A classic GP on the fantastic new Circuit of the Americas it had certainly not been but the capacity crowd saw a dice for the lead and Alonso ensured that next week’s viewing figures will go through the roof. On the bright side CotA can hold its head high, secure in the knowledge that its debut race was the best new event in more than  a decade.

Vettel’s victory sealed the Constructors’ championship for Red Bull – the team’s third on the trot, and a richly deserved success it was, too, for RB8 was without doubt 2012’s gold standard, certainly in the second half of the season.

“I’m very, very happy for the team to win a third Constructors’,” Vettel said afterwards. “It’s been a tough year so far and they have been pushing incredibly hard; they deserve to win, we have been the best team.”

'I WAS LUCKY'

Alonso spent the rest of the afternoon grinning like a well-fed cat, and no wonder: when he awoke in Austin on November 18 a podium one place behind Vettel seemed a distant dream, yet precisely that accompanied him to bed. More importantly, he (and Ferrari) survived to fight another day and who knows what Sao Paulo, with its bumpy track and capricious November weather, will bring?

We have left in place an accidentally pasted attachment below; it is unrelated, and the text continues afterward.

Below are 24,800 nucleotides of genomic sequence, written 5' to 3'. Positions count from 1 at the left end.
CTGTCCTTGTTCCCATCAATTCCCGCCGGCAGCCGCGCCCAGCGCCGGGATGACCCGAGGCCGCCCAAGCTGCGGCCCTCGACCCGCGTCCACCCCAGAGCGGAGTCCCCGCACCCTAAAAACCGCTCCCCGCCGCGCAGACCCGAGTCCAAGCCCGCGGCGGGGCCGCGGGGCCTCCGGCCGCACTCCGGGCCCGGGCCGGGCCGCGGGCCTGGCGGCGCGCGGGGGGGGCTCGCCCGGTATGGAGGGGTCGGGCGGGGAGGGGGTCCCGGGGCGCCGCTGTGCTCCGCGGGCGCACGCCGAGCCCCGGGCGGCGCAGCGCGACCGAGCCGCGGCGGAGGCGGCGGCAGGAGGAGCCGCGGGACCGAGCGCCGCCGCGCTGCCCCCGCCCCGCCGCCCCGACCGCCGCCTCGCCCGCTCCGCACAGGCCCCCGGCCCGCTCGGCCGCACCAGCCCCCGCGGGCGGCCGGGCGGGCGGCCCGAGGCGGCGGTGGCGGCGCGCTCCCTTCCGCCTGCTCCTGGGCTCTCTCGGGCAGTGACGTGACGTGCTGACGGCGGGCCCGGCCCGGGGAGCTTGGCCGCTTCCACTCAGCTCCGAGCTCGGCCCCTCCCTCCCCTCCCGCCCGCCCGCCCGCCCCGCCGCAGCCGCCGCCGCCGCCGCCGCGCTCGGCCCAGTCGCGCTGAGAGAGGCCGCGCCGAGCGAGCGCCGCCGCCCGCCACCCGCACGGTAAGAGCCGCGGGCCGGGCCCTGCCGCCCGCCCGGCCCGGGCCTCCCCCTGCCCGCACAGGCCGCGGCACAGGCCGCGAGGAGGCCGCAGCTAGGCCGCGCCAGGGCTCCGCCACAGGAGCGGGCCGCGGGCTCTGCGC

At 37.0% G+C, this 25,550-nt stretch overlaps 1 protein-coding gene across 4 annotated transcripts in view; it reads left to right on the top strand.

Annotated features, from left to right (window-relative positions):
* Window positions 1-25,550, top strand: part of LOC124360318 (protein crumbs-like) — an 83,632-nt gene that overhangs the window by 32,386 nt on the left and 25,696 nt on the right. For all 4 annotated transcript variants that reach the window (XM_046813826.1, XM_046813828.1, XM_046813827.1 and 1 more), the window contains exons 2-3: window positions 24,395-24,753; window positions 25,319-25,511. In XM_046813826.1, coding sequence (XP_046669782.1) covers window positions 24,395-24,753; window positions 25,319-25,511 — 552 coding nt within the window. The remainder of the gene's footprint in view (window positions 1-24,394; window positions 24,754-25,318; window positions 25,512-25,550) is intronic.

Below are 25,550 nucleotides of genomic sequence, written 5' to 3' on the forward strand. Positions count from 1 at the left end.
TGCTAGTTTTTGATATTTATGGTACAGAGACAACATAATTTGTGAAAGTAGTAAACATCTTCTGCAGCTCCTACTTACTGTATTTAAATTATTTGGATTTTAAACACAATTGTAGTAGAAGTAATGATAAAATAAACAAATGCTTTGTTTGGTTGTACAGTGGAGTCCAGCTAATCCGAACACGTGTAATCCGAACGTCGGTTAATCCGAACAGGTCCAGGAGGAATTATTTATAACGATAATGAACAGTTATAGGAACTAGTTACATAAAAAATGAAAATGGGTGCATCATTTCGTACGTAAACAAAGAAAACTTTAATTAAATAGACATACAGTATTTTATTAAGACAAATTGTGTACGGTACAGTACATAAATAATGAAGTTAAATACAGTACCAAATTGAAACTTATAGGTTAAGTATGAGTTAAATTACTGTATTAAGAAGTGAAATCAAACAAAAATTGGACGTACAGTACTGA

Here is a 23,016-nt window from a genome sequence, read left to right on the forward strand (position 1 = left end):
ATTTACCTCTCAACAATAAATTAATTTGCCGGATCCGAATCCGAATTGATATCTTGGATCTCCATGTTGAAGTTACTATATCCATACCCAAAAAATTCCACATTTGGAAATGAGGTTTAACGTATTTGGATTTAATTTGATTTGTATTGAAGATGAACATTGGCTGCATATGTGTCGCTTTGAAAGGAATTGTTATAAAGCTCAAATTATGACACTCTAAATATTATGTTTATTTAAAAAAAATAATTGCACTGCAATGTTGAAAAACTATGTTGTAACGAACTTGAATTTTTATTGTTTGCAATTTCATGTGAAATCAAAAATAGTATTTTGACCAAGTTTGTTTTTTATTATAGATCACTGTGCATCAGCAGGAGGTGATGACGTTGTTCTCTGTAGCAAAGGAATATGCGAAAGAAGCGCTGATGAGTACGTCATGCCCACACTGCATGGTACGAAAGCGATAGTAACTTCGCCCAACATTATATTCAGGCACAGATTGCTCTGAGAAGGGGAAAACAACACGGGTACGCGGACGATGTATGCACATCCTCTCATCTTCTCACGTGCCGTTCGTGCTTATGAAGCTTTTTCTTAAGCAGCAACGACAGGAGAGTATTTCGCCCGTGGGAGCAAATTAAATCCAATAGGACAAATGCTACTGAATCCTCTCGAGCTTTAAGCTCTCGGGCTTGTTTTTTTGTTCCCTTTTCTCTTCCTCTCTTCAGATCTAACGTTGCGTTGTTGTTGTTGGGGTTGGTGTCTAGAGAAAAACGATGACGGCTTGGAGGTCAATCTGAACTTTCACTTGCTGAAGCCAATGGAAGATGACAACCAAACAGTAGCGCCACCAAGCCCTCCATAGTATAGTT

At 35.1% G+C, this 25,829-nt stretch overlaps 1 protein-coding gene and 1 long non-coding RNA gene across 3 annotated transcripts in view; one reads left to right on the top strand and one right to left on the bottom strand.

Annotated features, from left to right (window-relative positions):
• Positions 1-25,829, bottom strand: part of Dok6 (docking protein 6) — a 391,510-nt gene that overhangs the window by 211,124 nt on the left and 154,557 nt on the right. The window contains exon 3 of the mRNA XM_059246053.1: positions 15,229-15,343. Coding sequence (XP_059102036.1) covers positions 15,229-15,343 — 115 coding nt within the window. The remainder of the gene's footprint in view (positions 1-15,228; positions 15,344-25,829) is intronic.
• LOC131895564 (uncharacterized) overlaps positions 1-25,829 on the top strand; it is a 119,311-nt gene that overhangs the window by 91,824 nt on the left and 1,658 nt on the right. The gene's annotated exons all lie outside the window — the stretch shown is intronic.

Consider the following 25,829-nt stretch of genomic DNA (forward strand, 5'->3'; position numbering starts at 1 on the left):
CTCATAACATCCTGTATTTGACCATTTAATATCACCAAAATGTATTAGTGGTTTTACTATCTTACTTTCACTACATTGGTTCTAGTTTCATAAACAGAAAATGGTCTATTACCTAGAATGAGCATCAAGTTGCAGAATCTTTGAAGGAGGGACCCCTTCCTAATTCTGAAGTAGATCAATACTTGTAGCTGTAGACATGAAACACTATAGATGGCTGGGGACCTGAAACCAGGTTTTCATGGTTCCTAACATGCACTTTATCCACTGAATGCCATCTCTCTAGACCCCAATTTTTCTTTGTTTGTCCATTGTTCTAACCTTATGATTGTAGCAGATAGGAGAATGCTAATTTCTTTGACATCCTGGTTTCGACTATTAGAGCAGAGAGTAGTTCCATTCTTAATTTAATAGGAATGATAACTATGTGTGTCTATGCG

He said: “It was an unexpected podium which came at the end of a particularly difficult weekend. We did not have the pace to match Red Bull and McLaren, so to only lose three points to Vettel was a nice present. It could have been much worse but now we will arrive in Sao Paolo in Brazil in with a chance right to the last.

“Maybe on paper that chance is not so big, maybe 25%, but deep down, I feel it’s much more than that. Anything can happen at Interlagos.”

To Hamilton the spoils and the last word: “To overtake both Red Bulls was the coolest thing for me. The back-markers really came into play today - and, finally, they worked in my favour. I’ve often been caught out when I’ve been trying to get through traffic, but things finally went my way today.
 
“When Seb was delayed by a back-marker I knew I had to grab my chance so I turned the engine up to the max and pushed like crazy. Along the back straight I went to the outside but Seb closed the door, so I moved to the inside, and he came back towards me.

“I was very lucky. It was very close. What made the difference today between Seb and me? I wanted it more, that’s what!”

Indeed, but Vettel and Alonso both want that title.

Badly…